Red Line Cost Overruns

The Nov. 16 article concerning the Metro Red Line project stated that Parsons-Dillingham "declined to discuss" the comments of a former employee who said that he refused to authorize construction change orders because of the lack of supporting documentation. That is not true. On the contrary, we did make an effort to respond to The Times, and the key points of our response were not included in the article.

We told The Times that in analyzing claims, it is normal to request more documentation and to seek clarifying information from the contractor. This is part of the regular process for putting together a package of information for analyzing a claim and reaching a settlement with the contractor.

Different types of claims require different supporting documentation. Without knowing which claim the statement of this former employee referred to, we were unable to describe specific actions taken.

We also pointed out that after Parsons-Dillingham was delegated responsibility for management of change orders and claims in 1991, the value of change orders on Metro Red Line has been substantially reduced.


Construction Manager

Parsons-Dillingham, Los Angeles


Your articles (Nov. 16-17) regarding the Metro Rail Red Line were the first time your newspaper has begun to address the real issues behind this multibillion-dollar project. It is unfortunate that the second article began with a false statement. I was not fired from my position as claims manager at Parsons-Dillingham in 1991. I was asked to be removed from the project by a single individual at the Rail Construction Corp., whose basis or justification was known only to himself. The reason that Parsons-Dillingham would not, and more importantly could not, discuss my removal is that no reason has ever been provided to me or, to my knowledge, Parsons-Dillingham. Unfortunately, project politics is often more influential than an individual's accomplishments.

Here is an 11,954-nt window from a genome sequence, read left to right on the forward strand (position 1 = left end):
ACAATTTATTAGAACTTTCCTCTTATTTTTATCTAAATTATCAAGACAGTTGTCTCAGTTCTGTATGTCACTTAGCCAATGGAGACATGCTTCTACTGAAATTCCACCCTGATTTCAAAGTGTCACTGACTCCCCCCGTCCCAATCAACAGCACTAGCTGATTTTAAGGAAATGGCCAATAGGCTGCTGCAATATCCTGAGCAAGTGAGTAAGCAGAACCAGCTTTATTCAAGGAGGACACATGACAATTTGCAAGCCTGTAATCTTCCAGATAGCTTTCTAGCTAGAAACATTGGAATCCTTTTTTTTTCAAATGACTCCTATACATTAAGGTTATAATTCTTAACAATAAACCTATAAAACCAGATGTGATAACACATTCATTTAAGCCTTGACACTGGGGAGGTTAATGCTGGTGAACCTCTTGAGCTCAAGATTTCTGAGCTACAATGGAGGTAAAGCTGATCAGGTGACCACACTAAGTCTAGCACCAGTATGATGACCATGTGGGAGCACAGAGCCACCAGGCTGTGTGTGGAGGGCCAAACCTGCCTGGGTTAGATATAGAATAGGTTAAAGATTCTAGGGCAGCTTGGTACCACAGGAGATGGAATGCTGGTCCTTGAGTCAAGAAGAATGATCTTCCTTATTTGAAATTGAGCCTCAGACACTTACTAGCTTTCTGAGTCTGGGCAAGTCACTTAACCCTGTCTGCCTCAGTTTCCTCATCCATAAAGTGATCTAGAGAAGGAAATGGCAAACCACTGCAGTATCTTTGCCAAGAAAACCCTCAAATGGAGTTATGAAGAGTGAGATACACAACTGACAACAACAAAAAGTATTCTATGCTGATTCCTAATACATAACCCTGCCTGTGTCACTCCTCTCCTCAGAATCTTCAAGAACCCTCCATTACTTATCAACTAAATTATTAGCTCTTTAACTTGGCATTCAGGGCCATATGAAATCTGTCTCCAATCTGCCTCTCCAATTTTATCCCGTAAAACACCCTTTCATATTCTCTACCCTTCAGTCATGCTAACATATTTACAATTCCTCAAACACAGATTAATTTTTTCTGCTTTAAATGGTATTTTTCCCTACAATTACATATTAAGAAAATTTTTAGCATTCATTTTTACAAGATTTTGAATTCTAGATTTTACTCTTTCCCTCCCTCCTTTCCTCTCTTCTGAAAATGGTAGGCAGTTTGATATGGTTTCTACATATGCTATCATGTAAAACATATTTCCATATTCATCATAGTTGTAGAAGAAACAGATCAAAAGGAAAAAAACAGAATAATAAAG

Los Angeles


I read with interest your articles on the Red Line. After years of experience as a construction inspector, I submit the following:

* All contractors lie, cheat, and steal. It has been this way since the beginning, and will never change. That's just the way it is.

* All plans have errors and omissions. Contractors are experts at mining these hidden gold nuggets for extra profits.

* Public works-type projects seem especially vulnerable. Owners, whether airport authorities or waste-water treatment-plant officials, micro-manage. There is always some deadline that must be met. Contractors will stall, then, when reminded about the schedule, "accelerate" and claim extra costs.

* Engineers and project managers are tassel-loafered, wine-sipping types that are no match for the aggressive superintendents. Eventually, they are worn down.

* There are fewer craftsmen left in construction. Most construction workers are not given enough time to do a good job.

* Whenever problems are discovered, the first claim is "faulty design." This is apparently impossible to dispute, since I seldom see it defended.

* Inspectors are considered pariahs non grata , either "inexperienced" or "overzealous." Neither the contractor nor the owner wants to hear about problems.

Contractors are entitled to fair pay for fair work. But owners and managers have to learn to play the game better.




Regarding your articles about cost overruns on the Los Angeles subway: It appears that the bureaucrats, designers and construction contractors were operating by the maxim "close enough for government work."


Los Angeles

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